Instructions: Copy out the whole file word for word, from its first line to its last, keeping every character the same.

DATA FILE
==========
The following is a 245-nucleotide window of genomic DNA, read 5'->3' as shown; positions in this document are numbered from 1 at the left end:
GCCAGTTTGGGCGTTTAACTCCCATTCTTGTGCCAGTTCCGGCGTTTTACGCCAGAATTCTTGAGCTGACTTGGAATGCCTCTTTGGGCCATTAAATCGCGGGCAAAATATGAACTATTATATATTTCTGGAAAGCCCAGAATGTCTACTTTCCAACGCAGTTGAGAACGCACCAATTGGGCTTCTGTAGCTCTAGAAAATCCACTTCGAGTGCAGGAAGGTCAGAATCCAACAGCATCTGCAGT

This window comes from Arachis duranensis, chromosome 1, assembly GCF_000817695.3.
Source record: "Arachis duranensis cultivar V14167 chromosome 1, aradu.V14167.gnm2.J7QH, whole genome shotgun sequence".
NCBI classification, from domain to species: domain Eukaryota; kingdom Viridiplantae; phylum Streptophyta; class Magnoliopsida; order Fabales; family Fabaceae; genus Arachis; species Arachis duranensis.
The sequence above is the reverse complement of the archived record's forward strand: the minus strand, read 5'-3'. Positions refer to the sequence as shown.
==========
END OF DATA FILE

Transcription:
The following is a 245-nucleotide window of genomic DNA, read 5'->3' as shown; positions in this document are numbered from 1 at the left end:
GCCAGTTTGGGCGTTTAACTCCCATTCTTGTGCCAGTTCCGGCGTTTTACGCCAGAATTCTTGAGCTGACTTGGAATGCCTCTTTGGGCCATTAAATCGCGGGCAAAATATGAACTATTATATATTTCTGGAAAGCCCAGAATGTCTACTTTCCAACGCAGTTGAGAACGCACCAATTGGGCTTCTGTAGCTCTAGAAAATCCACTTCGAGTGCAGGAAGGTCAGAATCCAACAGCATCTGCAGT

This window comes from Arachis duranensis, chromosome 1, assembly GCF_000817695.3.
Source record: "Arachis duranensis cultivar V14167 chromosome 1, aradu.V14167.gnm2.J7QH, whole genome shotgun sequence".
NCBI classification, from domain to species: domain Eukaryota; kingdom Viridiplantae; phylum Streptophyta; class Magnoliopsida; order Fabales; family Fabaceae; genus Arachis; species Arachis duranensis.
The sequence above is the reverse complement of the archived record's forward strand: the minus strand, read 5'-3'. Positions refer to the sequence as shown.